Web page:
RL: Alcoa undoubtedly had a lot of impacts on the country, positive and negative. And certainly Alcoa makes a compelling case that the positive impacts outweighed the negative. You had unionized workforce of five thousand people. A middle class was created out of this industry.You had an education system that was largely a byproduct of the need to educate people to be in the aluminum industry. You had a lot of people from this country that were able to go to college because of this industry. But you also have these very large ongoing impacts. When that dam was built – and an area of about 618 square miles was flooded – they had to move 6000 people who lived on that land. An area not that much smaller than all of Allegheny County which had been pristine forests — that’s a gigantic environmental impact right there, and one that they’re still wrestling with the ramifications of now. Of course you also have these red mud lakes of essentially refinery tailings as they’re called — chemicals and substances that come out when you turn the bauxite into alumina. So you have areas that were forests which are now essentially red, stony barren fields that need to be reforested. Sometimes they encircle villages, and people have traditionally relied on the forest. So while we spelled it The Land Alcoa Damned because of the dam, some within Suriname feel that they’re still dealing with what we call the resource curse, the impacts of having a natural resources based economy.

Some within Suriname feel that they’re still dealing with what we call the resource curse

KH: Is their cleaning up part of the agreement of them leaving?

RL: Yes, though Surinam really has no comprehensive environmental law at all. There are bits and pieces of environmental regulations spread through the Surinamese code, but there’s no EPA in Surinam or anything like that. There was an agreement that Alcoa would clean up to U.S. standards, as they called it, and also Pennsylvania standards because of Alcoa’s presence here. The question now is what are U.S. standards, particularly in the current environment? U.S. standards appear to be a little bit in flux. So that could end up being litigated if the Surinamese government does not believe that Alcoa lives up to this pledge. The estimate of the costs of cleaning up range from 225 million up into the 300 million range. The person assigned to negotiate this deal by the Surinamese government has said it could cost half a billion dollars and Alco would still pay. Alcoa hasn’t signed onto that statement, but there is a big job to do there.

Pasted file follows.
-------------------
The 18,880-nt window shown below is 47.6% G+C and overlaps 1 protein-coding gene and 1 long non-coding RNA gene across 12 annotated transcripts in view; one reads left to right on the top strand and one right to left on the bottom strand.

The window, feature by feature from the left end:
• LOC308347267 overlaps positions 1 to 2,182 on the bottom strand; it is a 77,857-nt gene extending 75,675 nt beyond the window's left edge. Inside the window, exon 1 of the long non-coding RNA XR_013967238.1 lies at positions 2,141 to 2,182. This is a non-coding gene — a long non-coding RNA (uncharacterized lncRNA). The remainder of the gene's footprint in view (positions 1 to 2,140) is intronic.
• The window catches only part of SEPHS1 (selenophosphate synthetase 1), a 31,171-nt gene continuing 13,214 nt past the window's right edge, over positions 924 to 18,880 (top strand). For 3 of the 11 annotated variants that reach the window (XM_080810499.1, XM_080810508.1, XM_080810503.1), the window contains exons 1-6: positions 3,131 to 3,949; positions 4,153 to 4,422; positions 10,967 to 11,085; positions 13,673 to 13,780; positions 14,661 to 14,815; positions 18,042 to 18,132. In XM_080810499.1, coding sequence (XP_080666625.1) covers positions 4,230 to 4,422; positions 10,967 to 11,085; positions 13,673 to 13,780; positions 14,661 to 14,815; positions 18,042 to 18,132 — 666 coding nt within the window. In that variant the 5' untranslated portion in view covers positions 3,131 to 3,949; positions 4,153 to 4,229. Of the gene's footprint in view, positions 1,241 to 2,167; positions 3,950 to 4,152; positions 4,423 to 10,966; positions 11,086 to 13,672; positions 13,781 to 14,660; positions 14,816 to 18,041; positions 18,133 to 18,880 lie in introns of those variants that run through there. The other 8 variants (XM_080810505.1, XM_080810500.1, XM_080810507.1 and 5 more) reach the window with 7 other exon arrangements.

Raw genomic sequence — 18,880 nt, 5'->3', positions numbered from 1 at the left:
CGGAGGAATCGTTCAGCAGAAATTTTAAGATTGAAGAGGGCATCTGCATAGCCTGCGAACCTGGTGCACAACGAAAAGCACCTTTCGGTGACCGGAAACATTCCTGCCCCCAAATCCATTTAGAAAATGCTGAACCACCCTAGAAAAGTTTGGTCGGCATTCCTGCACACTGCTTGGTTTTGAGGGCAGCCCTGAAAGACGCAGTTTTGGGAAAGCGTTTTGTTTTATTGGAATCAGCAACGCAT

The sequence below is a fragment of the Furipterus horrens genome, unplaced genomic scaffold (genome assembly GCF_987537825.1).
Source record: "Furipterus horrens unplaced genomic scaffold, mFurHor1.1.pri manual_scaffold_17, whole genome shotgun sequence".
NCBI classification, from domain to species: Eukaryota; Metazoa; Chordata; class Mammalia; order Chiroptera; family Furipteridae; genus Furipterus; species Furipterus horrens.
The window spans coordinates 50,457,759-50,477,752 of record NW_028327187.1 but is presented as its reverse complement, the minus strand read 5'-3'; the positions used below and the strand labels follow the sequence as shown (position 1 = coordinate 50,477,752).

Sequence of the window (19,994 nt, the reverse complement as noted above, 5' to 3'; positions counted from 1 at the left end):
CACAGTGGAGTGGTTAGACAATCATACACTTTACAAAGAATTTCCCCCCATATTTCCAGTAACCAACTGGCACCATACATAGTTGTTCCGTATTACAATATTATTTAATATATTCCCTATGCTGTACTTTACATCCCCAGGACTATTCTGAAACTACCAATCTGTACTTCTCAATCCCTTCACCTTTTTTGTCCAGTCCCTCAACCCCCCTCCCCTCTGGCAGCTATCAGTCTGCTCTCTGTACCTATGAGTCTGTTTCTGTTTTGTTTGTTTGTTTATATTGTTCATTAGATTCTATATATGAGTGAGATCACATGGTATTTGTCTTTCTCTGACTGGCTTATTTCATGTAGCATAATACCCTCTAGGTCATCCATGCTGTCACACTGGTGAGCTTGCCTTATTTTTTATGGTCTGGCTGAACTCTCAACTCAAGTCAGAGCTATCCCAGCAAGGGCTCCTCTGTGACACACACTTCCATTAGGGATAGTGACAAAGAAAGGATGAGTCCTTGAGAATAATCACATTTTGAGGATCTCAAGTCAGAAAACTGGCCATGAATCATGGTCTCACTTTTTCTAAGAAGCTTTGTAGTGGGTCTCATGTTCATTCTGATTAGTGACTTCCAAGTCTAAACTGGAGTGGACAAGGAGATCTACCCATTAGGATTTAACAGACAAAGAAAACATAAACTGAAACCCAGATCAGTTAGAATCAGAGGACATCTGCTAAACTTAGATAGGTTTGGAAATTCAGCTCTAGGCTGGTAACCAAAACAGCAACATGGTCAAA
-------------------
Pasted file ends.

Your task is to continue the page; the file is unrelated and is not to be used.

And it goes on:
KH: Alcoa is really trying to set itself apart as a global leader in sustainability. Is their history in Suriname and how they’re leaving the country at odds with that?

RL: I guess it depends on which yardstick you look at. In 2015, in one of its sustainability reports, Alcoa said that it wanted to leave net positive impacts on biodiversity in the areas in which it operates. There’s an organization called Conservation International Suriname, which is a branch of the larger Conservation International which is global. Conservation International Suriname said, “Hey guys, when you’re pulling out of Suriname how about doing that standard, the one espoused in 2015 in which you have a net positive impact on biodiversity?” When we ran that by Alcoa, they said that is an aspirational goal, not a guarantee. And we never really defined what net positive impact on biodiversity is. So that sounds like a really noble goal net positive impact. That means if you came in and you altered the landscape, the landscape after you’re done is even more diverse than the one you started with. It seems like it would be challenging to do that in a place like Suriname which, is in its untouched areas, a garden of Eden practically. And at this point Alcoa has not guaranteed that they will live up to that particular goal.

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Rich Lord is the projects reporter for the Pittsburgh Post-Gazette. For the series, The Land Alcoa Dammed, he shares a byline with reporter Len Boselovic. Photography was by Stephanie Strasburg, and the series was in partnership with the Pulitzer Center on Crisis Reporting. You can read the 4-part series, watch a video interview with a woman whose village was flooded as a result of Alcoa’s Afobaka Dam, and learn more about how Bauxite becomes Aluminum here